New Knight International Fellows to Increase Accountability and Transparency in the Developing World
Washington, D.C.— Six new Knight International Journalism Fellows will manage high-impact projects designed to make officials more accountable and governments more transparent.
They will help journalists track massive aid flows in Haiti, establish investigative teams in the Middle East and increase coverage of poverty issues in Malawi with the aim of spurring better public policies.
Fellows will launch a center to train political reporters in Peru in advance of national elections, transform Sierra Leone’s state-run radio and TV network into the first public broadcasting service, and help the leading independent news site in Malaysia vastly expand its scope with a vibrant citizen journalism network.
The fellowships are supported by a three-year, $6 million grant from the John S. and James L. Knight Foundation. The International Center for Journalists (ICFJ) runs the Knight International Journalism Fellowships.
The fellows come from Canada, Egypt, Ghana, Panama and the United States. Each is fluent in the language of the host country. Fellows will spend at least a year on the following projects:
Haiti: Tracking Aid Funds to Ensure a Strong Recovery – Kathie Klarreich of the United States is leading the effort to rebuild Haiti’s media in the wake of the devastating earthquake. As part of a global consortium of media organizations, she will help Haitian journalists hold officials accountable for the billions of dollars in aid flowing into the country. The project aims to stem corruption and ensure a strong recovery.
Klarreich has covered Haiti for 24 years for Time, The Christian Science Monitor, The New York Times, NPR and ABC. She is fluent in Creole.
Middle East: Launching Investigative Reporting Teams – Amr El-Kahky of Egypt will create investigative reporting units at five news organizations in Egypt, Jordan and the Palestinian territories. As a result, print, broadcast and online news outlets will run in-depth stories on social issues that are rarely covered by the media.
El-Kahky has been Al Jazeera’s Cairo correspondent for the past five years. Before that, he worked for the BBC’s Arabic service.
Malawi: Using Mobile Technology to Reduce Poverty – Edem Djokotoe of Ghana will help journalists produce regular coverage of agriculture, microfinance, and rural education. He will set up a network of citizen journalists, who will use mobile technology to send reports from remote areas to leading independent news outlets. These stories will help spur better public policies to reduce poverty.
Djokotoe has worked as a journalism trainer in Zambia for more than two decades. He has written a column for The Post newspaper since November 1995.
Malaysia: Finding a Business Model for Robust Citizen Journalism – Ross Settles of the United States will create a profitable model for integrating a vibrant citizen journalism network into Malaysiakini.com, the country’s only source of independent news. He will develop a strategy for online news organizations to combine professional standards with the broader reach and civic engagement of citizen journalism.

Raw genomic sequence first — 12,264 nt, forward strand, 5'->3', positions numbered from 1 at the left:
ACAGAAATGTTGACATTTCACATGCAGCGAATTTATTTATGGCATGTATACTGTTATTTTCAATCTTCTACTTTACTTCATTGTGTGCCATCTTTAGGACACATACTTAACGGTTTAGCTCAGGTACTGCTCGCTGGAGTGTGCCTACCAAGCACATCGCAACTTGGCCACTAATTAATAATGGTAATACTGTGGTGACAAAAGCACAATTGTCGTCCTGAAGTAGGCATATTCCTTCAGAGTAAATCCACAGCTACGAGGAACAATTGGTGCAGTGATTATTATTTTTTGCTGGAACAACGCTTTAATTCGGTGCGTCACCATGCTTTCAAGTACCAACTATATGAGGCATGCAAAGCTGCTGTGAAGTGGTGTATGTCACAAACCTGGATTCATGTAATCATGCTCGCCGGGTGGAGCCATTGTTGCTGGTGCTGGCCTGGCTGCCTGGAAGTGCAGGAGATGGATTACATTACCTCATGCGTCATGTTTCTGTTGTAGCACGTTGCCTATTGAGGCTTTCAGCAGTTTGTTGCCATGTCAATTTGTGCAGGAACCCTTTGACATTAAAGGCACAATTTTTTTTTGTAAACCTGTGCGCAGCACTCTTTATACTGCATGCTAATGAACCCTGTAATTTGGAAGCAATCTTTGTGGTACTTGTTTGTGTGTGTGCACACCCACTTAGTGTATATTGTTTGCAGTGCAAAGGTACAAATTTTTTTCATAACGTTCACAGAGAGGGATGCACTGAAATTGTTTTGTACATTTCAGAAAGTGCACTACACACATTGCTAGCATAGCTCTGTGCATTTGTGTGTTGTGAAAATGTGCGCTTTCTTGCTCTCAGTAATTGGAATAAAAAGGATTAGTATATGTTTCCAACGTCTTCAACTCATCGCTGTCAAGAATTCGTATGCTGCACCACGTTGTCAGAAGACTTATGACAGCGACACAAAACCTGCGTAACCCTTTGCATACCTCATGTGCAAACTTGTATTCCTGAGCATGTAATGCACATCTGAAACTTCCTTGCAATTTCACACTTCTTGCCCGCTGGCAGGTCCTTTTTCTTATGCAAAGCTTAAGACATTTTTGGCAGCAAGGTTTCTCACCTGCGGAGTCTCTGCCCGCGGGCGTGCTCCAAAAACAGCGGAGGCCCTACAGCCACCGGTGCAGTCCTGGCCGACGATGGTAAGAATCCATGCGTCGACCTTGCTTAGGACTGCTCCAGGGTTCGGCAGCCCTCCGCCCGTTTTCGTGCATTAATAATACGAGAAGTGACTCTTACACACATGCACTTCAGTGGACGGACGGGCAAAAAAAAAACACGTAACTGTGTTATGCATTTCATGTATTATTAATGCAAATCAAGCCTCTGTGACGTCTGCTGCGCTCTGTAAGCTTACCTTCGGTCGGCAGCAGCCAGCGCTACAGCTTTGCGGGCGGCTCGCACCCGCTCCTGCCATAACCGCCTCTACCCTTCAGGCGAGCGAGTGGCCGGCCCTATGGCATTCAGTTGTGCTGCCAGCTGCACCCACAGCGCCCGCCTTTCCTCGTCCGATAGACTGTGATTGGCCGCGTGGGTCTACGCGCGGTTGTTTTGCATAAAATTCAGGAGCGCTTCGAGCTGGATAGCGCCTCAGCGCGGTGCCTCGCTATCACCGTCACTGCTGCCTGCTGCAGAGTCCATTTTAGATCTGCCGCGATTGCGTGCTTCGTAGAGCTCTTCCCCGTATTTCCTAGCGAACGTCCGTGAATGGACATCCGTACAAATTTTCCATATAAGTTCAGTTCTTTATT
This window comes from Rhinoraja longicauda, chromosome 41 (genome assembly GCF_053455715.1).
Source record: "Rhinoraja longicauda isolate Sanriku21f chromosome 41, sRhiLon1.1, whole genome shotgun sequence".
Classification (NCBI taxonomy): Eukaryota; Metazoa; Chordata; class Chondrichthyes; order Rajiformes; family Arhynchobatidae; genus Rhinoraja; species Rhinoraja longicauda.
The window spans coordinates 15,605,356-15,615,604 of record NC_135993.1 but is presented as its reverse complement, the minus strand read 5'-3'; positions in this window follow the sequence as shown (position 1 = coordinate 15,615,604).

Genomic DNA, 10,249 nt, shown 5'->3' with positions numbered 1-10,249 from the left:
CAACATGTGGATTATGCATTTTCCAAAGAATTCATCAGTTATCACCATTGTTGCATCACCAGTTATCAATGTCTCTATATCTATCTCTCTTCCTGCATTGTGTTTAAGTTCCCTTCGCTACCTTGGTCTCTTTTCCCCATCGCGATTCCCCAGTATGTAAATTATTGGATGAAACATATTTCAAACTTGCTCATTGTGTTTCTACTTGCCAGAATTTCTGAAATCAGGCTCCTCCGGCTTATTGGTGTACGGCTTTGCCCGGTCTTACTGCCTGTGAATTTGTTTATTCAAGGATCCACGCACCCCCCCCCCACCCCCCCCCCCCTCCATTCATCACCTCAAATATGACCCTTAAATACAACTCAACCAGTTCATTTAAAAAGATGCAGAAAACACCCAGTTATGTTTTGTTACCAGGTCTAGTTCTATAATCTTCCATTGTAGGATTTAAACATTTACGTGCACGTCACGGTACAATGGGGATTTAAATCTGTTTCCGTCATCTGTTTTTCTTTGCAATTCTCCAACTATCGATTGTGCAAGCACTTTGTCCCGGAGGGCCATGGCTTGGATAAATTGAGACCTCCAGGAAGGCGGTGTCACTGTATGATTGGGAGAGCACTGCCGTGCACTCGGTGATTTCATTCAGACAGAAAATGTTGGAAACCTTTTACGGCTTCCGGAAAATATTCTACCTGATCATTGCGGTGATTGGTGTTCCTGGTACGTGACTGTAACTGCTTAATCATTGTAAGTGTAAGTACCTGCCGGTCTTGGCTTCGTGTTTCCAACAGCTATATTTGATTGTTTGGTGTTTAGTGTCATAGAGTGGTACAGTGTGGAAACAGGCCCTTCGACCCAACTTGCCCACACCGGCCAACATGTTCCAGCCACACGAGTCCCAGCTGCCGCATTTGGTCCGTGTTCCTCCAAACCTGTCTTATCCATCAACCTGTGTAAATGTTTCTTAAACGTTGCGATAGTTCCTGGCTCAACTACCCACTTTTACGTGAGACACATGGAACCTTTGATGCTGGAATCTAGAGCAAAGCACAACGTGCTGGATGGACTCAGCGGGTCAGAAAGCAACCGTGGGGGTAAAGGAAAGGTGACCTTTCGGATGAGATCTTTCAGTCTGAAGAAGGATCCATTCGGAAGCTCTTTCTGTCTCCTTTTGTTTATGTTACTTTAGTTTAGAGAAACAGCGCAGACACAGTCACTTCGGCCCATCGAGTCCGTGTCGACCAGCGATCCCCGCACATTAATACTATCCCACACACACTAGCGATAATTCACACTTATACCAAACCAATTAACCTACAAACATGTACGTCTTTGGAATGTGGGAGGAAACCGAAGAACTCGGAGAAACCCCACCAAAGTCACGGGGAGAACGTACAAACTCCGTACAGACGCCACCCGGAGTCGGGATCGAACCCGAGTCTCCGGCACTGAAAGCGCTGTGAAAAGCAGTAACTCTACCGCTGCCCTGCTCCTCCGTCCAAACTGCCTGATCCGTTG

Settles, a multimedia management expert, managed the online business operations for Hong Kong’s South China Morning Post. Previously, he directed marketing and business development for Knight Ridder Digital. He is fluent in Mandarin and proficient in Bahasa.
Peru: Creating the First Broadcast Training Center – Hena Cuevas of Panama and the United States will launch the country’s first broadcast journalism training network for a national TV association. The goal: to improve multimedia political coverage, including developing voters’ guides, prior to upcoming elections. This will provide a permanent institution for enhancing political coverage in a country that is the linchpin of the Andean region.
Cuevas, an Emmy award-winning producer and reporter, has worked for CNN, ABC, PBS, Univision and Yahoo! International.
Sierra Leone: Launching the First Public Broadcasting Service – Stephen Douglas of Canada will help transform the state-run radio and TV network into a public broadcasting company, providing independent news for the first time. He will launch a permanent in-house training center for journalists and media managers. The new entity, with its training center, will be a model for post-conflict countries eager to provide news in the public interest.
Douglas, an award-winning journalist, academic, photographer and author, has served as Sierra Leone country director for Journalists for Human Rights since 2009.
The Fellows will spend a week in Washington, D.C., in a training program to prepare for their assignments.
“By building institutions and deploying the latest digital resources, these fellows will empower journalists around the world to be excellent watchdogs, said ICFJ’s President Joyce Barnathan. “This is crucial at a time when we need greater accountability.”